By: Julie Companey, Director, Client Marketing - Grocery, Drug, Mass, Valassis
Published Tuesday, Mar 7, 2017
For years, many companies – including grocers – have focused their marketing on the baby boomer (boomer) population due to the size (74.9 million) and impact of this group on businesses. But as the boomer population ages and 10,000 reach retirement age each day, marketers have shifted their focus to younger generations, primarily millennials (also referred to as Gen Y). This is rightly so as the millennial generation is similar in size to boomers at 75.4 million and represents more than $200 billion in annual buying power.¹
Though companies want to reach millennials, many find connecting with this group confusing and difficult. Some traditional methods of advertising have proven ineffective at capturing their attention. This is partly due to the group’s wide age range – in 2017 millennials will consist of those age 20-36. Younger millennials are finishing college, starting careers and realizing how their school debt is impacting their monthly budgets, while those on the older end of the spectrum are getting married and starting families. Consider this: the average age for getting married in the U.S. is 28,² so it’s not surprising that millennials are having kids later in life as well. Among the older half of millennials, those age 25-34, there are now 10.8 million households with children.3
Compare this to the boomer generation: every year, more boomers (age 53-67 in 2017) are becoming empty nesters. But, some of their kids are moving back home post-college, searching for their first job, or saving to start paying down their debt.
The shifts in behavior and life stage in these two large generational groups have led to a significant drop in the percent of households with kids under age 18.3 In fact, in 2016, 42.3 percent of U.S. households had children under the age of 18, down from 44.6 percent in 2010.4
And, don’t forget the middle child, Generation X (Gen X), the smallest generation with 46 million,3 born between 1964 and 1980 and often referred to as the bridge between millennials and boomers. Gen Xers are now growing their families, juggling child care, own a home and are reaching the peak of their careers.
So, why are these insights important and how do they impact the grocery business?
Households with kids under age 18 in the home, spend a lot on clothes, electronics and yes – groceries! And, younger, growing families also spend a lot – on everything – baby food and equipment, toys, sporting goods, apparel, school supplies, groceries… the list goes on.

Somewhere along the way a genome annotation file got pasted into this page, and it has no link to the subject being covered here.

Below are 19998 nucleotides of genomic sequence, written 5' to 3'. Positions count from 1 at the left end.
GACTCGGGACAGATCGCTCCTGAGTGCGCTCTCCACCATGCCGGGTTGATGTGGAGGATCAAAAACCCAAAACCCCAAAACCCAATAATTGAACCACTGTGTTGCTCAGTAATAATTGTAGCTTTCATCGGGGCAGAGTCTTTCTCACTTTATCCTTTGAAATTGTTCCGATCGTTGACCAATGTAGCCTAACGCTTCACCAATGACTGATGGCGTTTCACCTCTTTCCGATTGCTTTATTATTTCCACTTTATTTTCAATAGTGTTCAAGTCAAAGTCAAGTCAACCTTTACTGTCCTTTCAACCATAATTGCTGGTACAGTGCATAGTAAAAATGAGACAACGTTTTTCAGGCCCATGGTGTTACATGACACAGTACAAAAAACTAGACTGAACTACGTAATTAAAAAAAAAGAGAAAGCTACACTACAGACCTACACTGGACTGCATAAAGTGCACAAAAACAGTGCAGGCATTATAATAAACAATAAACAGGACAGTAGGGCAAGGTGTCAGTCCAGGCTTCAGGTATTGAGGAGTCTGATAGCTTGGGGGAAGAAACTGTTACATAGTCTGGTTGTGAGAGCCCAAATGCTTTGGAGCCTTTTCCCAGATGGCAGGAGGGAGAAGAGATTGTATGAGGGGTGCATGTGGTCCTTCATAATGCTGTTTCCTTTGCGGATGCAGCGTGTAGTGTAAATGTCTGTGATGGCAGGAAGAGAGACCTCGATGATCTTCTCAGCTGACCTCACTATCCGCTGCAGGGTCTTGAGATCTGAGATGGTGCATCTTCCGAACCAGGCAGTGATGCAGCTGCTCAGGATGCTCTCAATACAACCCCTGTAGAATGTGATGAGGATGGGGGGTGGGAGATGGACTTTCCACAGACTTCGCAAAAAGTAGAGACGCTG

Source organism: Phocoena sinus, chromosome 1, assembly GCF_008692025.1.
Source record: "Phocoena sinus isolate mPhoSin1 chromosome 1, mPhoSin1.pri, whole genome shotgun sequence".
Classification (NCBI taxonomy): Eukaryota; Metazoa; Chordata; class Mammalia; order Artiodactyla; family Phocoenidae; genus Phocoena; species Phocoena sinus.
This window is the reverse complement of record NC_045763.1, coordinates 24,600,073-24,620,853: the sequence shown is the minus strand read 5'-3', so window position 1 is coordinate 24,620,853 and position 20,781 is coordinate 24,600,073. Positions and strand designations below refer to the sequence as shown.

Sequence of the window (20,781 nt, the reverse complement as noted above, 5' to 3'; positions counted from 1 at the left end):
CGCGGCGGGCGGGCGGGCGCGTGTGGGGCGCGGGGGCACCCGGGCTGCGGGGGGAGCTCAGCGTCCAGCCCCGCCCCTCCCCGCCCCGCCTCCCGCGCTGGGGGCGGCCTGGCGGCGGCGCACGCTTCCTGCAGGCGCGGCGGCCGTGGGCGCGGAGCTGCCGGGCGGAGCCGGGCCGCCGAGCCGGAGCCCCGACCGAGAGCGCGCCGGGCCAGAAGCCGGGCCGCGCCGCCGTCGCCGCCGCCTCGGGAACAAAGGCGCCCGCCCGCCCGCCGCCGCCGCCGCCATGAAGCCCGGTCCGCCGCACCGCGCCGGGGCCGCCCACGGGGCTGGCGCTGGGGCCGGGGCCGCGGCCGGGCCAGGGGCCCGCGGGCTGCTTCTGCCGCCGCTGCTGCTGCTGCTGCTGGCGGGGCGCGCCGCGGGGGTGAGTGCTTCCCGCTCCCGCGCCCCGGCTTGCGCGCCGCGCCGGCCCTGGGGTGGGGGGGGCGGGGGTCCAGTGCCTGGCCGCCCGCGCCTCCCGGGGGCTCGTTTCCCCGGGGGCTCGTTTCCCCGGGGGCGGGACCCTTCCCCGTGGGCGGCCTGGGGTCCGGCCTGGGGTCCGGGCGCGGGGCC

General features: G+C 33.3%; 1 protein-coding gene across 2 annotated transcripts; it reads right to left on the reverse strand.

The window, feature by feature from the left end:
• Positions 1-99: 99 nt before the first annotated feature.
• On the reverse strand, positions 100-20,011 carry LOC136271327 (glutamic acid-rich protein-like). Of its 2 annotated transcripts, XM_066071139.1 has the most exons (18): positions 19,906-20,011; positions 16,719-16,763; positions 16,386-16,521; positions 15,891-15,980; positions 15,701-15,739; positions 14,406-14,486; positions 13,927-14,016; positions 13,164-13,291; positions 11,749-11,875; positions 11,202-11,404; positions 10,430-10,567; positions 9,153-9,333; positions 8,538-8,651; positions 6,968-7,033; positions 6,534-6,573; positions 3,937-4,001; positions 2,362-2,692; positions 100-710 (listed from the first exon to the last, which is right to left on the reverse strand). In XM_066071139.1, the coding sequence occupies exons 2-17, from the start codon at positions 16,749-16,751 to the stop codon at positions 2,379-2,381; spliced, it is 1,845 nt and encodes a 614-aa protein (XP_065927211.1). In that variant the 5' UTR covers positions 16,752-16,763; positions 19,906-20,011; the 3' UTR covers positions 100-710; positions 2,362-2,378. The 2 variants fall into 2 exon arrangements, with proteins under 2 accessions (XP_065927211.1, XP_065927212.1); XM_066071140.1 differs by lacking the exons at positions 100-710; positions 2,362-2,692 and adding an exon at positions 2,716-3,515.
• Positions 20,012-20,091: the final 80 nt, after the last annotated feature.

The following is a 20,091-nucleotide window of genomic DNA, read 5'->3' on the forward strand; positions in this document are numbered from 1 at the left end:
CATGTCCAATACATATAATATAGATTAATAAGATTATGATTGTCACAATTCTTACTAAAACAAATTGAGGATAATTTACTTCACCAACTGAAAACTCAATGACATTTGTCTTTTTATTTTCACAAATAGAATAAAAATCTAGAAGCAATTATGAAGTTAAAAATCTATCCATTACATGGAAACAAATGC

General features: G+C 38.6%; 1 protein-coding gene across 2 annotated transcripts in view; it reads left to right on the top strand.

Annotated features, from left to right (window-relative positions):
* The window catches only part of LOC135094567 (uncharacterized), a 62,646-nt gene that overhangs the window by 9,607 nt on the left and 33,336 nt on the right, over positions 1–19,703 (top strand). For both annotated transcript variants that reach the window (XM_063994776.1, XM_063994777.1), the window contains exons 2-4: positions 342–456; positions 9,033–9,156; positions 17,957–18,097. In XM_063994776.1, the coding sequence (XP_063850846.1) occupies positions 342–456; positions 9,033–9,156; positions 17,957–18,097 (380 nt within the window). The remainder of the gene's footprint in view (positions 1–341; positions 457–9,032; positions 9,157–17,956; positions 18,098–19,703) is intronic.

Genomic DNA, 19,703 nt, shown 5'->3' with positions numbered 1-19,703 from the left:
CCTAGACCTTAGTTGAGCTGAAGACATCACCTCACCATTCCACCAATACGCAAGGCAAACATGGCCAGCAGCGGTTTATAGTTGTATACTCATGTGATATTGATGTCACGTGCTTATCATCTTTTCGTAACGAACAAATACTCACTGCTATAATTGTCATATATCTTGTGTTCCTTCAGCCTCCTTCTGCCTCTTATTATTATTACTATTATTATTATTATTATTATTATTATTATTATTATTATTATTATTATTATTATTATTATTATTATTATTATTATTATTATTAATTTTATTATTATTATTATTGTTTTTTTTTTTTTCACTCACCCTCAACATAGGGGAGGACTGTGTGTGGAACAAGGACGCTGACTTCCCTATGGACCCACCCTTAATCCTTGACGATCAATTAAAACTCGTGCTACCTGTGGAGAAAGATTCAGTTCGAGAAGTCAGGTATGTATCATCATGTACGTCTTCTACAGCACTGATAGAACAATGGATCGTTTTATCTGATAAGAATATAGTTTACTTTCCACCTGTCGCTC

Note the difference in grocery spend, with and without kids in the home, by generation. As you can see, grocery spend is directly related to household size.
Source: Prosper Insights Aug 2016 Average Monthly Grocery Spend HHs with Kids and Without Kids by Age Range
In addition to the challenge that kids leaving home poses to grocers, new buying options are launched daily by both startups and traditional grocers, meaning lost foot traffic in traditional supermarkets. Click and collect, Instacart (deliver to home), Uber Fresh, Amazon Fresh, curbside pickup, Blue Apron, Hello Fresh, Boxed.com and Graze.com are just a few of the options available. Shoppers are trying these offerings and find them appealing – especially younger generations. And of course moms love the ease of click and collect or delivery, which eliminates the need to juggle the kids, shopping list and groceries to/from the car.
Even with all these new options available and despite the aforementioned generational differences, consumers of all ages continue to take the time to search for deals both in print and online. Helping grocery shoppers determine the brands they buy and stores they shop, coupons and ad inserts rank highly as preferred media. Direct mail also continues to resonate because it’s more personalized and often includes savings or coupons. With this in mind, marketers must not only be flexible in their approach based on the generation they are pursuing, they must tap into the right media to influence consumers with children, when they’re planning their grocery trip and while they’re buying groceries.
Source: Prosper Insights, Media Behaviors & Influence™ (MBI) Study, Jan. 2016 (Top five media influences)
Not only are consumers looking for coupons prior to their shopping trips, they’re also searching for them while they shop. In fact, once in store, 64 percent of Gen Y parents use their smartphone while shopping. The top reason for this? To find coupons and compare prices (40 percent).6
So, how can retailers attract highly desirable millennial shoppers to their stores? There is quite an assortment of media that influences grocery trips and purchases, both in store and online. Marketers are tempted to implement a primarily digital-driven strategy to reach millennials, but this approach would likely result in lost opportunities, since print media also ranks high – for Gen X and millennial parents in particular. In fact, Gen X parents tend to utilize more traditional media like their boomer parents, making an integrated approach the most likely strategy for success.
In the end, marketing to different generations and life stages requires a nuanced approach for each audience a retailer wishes to attract and retain – even for something as routine as grocery shopping.
3Jeff Fromm, EVP, Barkley and co-author of the just released book Marketing to Millennials: Reach the Largest and Most Influential Generation of Consumers Ever
5 Prosper Insights Aug 2016 Average Monthly Grocery Spend HHs with Kids and Without Kids by Age Range
6 Retale Millennial Grocery Report - 1,000 U.S. millennials were polled between May 2-6, 2016.